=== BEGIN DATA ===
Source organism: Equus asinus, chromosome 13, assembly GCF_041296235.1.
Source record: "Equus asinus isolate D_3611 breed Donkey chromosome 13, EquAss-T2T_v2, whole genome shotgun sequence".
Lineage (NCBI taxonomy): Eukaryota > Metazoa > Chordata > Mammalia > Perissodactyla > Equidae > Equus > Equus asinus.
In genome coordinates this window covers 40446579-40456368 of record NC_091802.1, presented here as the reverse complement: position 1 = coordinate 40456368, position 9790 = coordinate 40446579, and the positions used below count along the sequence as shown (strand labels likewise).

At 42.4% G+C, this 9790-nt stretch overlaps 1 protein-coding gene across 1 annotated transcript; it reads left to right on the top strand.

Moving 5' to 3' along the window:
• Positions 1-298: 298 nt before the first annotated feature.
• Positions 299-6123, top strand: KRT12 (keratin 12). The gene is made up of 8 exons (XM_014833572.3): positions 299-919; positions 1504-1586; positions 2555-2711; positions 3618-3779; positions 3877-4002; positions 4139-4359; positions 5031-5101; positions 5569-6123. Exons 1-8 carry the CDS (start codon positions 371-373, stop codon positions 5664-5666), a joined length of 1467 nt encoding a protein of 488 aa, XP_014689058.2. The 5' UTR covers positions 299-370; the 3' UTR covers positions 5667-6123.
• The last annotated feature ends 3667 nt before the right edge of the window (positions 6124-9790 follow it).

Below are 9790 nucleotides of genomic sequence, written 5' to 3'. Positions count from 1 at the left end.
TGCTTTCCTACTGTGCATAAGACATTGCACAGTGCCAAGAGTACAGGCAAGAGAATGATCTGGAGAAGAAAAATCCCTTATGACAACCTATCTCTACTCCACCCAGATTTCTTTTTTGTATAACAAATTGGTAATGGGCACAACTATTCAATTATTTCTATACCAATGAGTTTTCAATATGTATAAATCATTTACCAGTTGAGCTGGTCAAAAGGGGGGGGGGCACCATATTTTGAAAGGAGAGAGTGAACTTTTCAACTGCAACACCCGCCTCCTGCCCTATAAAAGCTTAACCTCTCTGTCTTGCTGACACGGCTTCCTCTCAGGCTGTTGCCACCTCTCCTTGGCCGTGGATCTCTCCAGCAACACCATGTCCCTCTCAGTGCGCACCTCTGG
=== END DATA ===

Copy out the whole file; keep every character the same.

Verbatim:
Source organism: Equus asinus, chromosome 13, assembly GCF_041296235.1.
Source record: "Equus asinus isolate D_3611 breed Donkey chromosome 13, EquAss-T2T_v2, whole genome shotgun sequence".
Lineage (NCBI taxonomy): Eukaryota > Metazoa > Chordata > Mammalia > Perissodactyla > Equidae > Equus > Equus asinus.
In genome coordinates this window covers 40446579-40456368 of record NC_091802.1, presented here as the reverse complement: position 1 = coordinate 40456368, position 9790 = coordinate 40446579, and the positions used below count along the sequence as shown (strand labels likewise).

At 42.4% G+C, this 9790-nt stretch overlaps 1 protein-coding gene across 1 annotated transcript; it reads left to right on the top strand.

Moving 5' to 3' along the window:
• Positions 1-298: 298 nt before the first annotated feature.
• Positions 299-6123, top strand: KRT12 (keratin 12). The gene is made up of 8 exons (XM_014833572.3): positions 299-919; positions 1504-1586; positions 2555-2711; positions 3618-3779; positions 3877-4002; positions 4139-4359; positions 5031-5101; positions 5569-6123. Exons 1-8 carry the CDS (start codon positions 371-373, stop codon positions 5664-5666), a joined length of 1467 nt encoding a protein of 488 aa, XP_014689058.2. The 5' UTR covers positions 299-370; the 3' UTR covers positions 5667-6123.
• The last annotated feature ends 3667 nt before the right edge of the window (positions 6124-9790 follow it).

Below are 9790 nucleotides of genomic sequence, written 5' to 3'. Positions count from 1 at the left end.
TGCTTTCCTACTGTGCATAAGACATTGCACAGTGCCAAGAGTACAGGCAAGAGAATGATCTGGAGAAGAAAAATCCCTTATGACAACCTATCTCTACTCCACCCAGATTTCTTTTTTGTATAACAAATTGGTAATGGGCACAACTATTCAATTATTTCTATACCAATGAGTTTTCAATATGTATAAATCATTTACCAGTTGAGCTGGTCAAAAGGGGGGGGGGCACCATATTTTGAAAGGAGAGAGTGAACTTTTCAACTGCAACACCCGCCTCCTGCCCTATAAAAGCTTAACCTCTCTGTCTTGCTGACACGGCTTCCTCTCAGGCTGTTGCCACCTCTCCTTGGCCGTGGATCTCTCCAGCAACACCATGTCCCTCTCAGTGCGCACCTCTGG